Stagflation risk raises amidst sharp slowdown in global growth outlook

Global progression is expected to decline from 5.7% in the previous year to 2.9% in the ongoing year

Stagflation risk increases amid strong slowdown in growth

Stagflation risk increases amid strong slowdown in growth

Stagflation is an economic situation introduced by a blend of slow economic growth, with rising prices and high unemployment.

The heightening destruction from the pandemic and the Russian invasion to Ukraine has increased the slowdown in the global economy, which is now going through a prolonged period of feeble progress and greater price increases, The World Bank’s Global Economic Prospects statement stated. With unfavourable outcomes for middle- and low-income groups alike increasing the probability of stagflation.

Since of the destruction from the pandemic and the state of the Russian war, the level of per capita income in developing economies in 2022 will be just about 5 percent below its pre-pandemic curve. The supply-chain disorders, the conflict in Russia and Ukraine, lockdowns in China, and the risk of stagflation are hammering growth of the financial system. The World Bank Group President, David R. Malpass said that the recession would be challenging to avert for many countries.

Global progression of the economy is expected to decline from 5.7% in the previous year to 2.9 percent in the ongoing year which is substantially lesser than 4.1% as estimated in January this year. It is anticipated to float between 2023-2024, as the war in Ukraine dislocates activity, trade, and investment in the coming years. The fiscal and monetary policy space would be revoked, and pent-up demand would diminish in the near term.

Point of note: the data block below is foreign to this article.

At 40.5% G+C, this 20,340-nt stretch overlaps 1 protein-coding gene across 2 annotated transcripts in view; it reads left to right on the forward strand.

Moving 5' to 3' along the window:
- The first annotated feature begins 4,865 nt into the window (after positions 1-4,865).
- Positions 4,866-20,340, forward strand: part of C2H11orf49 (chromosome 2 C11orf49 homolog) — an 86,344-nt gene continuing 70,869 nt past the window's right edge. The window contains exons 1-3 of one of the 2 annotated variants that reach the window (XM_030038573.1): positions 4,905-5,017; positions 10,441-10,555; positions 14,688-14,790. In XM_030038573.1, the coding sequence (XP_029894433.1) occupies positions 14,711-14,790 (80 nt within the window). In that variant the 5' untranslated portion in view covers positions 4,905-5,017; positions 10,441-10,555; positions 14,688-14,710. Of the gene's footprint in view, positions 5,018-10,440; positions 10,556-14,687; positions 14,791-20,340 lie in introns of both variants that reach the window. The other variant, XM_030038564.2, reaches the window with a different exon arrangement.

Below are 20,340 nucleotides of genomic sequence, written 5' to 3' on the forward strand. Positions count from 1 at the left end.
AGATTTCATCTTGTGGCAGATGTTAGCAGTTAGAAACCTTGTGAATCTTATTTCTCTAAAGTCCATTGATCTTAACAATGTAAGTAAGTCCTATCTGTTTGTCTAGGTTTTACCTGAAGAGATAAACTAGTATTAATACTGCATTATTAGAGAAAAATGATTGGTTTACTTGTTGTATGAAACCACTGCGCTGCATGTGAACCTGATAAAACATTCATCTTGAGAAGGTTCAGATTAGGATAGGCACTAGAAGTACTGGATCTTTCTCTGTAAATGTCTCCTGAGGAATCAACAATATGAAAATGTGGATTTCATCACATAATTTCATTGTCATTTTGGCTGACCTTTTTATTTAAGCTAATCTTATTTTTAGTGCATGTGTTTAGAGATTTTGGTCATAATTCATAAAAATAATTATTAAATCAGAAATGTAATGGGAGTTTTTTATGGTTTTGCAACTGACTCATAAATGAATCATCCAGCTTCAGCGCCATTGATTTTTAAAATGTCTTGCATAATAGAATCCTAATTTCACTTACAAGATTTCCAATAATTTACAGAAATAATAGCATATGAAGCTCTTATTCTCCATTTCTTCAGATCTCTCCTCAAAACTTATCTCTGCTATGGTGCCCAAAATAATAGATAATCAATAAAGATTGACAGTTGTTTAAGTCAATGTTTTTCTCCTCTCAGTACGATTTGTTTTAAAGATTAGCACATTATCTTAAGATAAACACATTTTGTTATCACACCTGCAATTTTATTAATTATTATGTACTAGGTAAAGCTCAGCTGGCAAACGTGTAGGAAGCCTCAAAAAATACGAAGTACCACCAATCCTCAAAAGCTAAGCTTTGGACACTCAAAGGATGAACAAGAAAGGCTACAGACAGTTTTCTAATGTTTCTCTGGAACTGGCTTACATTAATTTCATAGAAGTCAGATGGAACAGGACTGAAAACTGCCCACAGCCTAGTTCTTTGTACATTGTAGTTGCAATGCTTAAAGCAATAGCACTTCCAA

Stagflation of the 1970s

The recuperation from the stagflation of the 1970s involved excessive rises in interest rates in key advanced countries. With a definite significance on how stagflation could affect emerging market and developing financial system, the Global Economic Prospects report shows the first systematic assessment of how current global economic conditions compare with the stagflation of the 1970s.

The recent phase carries a resemblance to the 1970s in three key segments:

The on-going actuality differs from the 1970s in multiple dimensions:

Unlike to the 1970s, the central banks in several countries, now have clear mandates for price stability and have created a credible track record of accomplishing their inflation objectives.

Global inflation is projected to diminish next year, but it will tend to remain greater than inflation levels in several developing and emerging countries. If inflation remains above average, a reiteration of the previous stagflation period could transform into a robust global recession along with financial crises in several emerging and developing economies, the report stated.

Inflation in advanced economies is expected to severely slow down from 5.1% in the previous year to 2.6% in the ongoing year, 1.2 percentage lower projections in January 2022. Increase is projected to further moderate to 2.2 percent in 2023, primarily indicative of the more unravelling of the fiscal and monetary policy support offered during the Covid- 19 pandemic.

Growth in several emerging and developing economies is expected to drop from 6.6 percent in the previous year to 3.4 percent in the ongoing year which is lower than the annual average of 4.8 percent between 2011-2019.

The report also emphasizes the prerequisite for national policy action and decisive global to avert the most unpleasant outcomes of the war in Ukraine for the global economy. This would involve global efforts to reduce the effect caused to those affected by the war, to speed up debt aid, lessen the blow from surging oil and food costs and to spread out vaccinations in modest-income countries.

The Russia-Ukraine war has led to a rise in prices across the energy-related services. Notably in energy-importing countries, elevated energy prices has led to low down in income levels, raise production costs, tighten financial conditions, and hinder macroeconomic policy.

Furthermore, representatives ought to abstain from distortionary policies such as financial backing, price mechanisms, and export bans, which could aggravate the surge in commodity prices.

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